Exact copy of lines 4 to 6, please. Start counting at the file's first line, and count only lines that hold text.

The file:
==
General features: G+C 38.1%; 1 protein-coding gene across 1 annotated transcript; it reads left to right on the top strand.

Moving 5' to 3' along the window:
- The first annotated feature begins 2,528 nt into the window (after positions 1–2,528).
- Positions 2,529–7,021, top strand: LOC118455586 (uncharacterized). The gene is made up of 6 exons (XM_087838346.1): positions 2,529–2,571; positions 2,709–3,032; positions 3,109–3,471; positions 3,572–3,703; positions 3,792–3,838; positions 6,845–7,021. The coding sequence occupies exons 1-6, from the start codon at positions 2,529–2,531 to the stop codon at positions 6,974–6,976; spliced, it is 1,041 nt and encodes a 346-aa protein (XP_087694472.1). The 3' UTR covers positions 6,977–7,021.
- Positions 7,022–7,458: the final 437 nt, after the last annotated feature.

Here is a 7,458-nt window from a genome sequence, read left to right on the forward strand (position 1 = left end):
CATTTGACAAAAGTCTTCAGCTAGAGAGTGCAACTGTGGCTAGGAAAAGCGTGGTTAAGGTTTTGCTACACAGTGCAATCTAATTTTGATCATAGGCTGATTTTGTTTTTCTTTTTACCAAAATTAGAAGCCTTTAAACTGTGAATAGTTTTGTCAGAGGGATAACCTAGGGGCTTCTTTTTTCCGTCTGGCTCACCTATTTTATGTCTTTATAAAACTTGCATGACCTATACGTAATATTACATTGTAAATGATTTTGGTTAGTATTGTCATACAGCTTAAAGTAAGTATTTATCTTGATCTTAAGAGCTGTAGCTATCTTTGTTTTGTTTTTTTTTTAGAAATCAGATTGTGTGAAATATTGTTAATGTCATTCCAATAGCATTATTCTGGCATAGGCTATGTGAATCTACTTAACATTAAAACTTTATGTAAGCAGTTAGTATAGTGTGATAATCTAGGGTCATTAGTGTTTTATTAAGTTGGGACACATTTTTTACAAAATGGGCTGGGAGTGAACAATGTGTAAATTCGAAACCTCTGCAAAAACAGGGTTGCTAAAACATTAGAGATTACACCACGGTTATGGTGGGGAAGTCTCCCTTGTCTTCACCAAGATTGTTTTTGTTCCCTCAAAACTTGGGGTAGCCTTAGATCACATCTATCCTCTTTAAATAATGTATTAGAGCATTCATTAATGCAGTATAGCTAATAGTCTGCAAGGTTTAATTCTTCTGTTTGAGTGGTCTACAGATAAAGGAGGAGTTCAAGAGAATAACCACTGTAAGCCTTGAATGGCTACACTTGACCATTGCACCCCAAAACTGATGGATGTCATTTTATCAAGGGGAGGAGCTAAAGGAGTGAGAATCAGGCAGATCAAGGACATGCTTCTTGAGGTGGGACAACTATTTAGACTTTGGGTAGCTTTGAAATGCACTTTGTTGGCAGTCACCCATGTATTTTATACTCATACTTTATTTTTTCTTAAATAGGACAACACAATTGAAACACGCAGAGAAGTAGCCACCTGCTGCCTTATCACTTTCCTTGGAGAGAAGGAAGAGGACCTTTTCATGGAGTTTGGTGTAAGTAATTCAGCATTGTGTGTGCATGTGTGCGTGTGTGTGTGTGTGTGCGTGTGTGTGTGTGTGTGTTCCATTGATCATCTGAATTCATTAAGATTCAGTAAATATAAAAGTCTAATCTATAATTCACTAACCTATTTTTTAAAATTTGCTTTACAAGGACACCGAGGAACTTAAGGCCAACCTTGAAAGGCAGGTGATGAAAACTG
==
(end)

- Positions 2,529–7,021, top strand: LOC118455586 (uncharacterized). The gene is made up of 6 exons (XM_087838346.1): positions 2,529–2,571; positions 2,709–3,032; positions 3,109–3,471; positions 3,572–3,703; positions 3,792–3,838; positions 6,845–7,021. The coding sequence occupies exons 1-6, from the start codon at positions 2,529–2,531 to the stop codon at positions 6,974–6,976; spliced, it is 1,041 nt and encodes a 346-aa protein (XP_087694472.1). The 3' UTR covers positions 6,977–7,021.
- Positions 7,022–7,458: the final 437 nt, after the last annotated feature.

Here is a 7,458-nt window from a genome sequence, read left to right on the forward strand (position 1 = left end):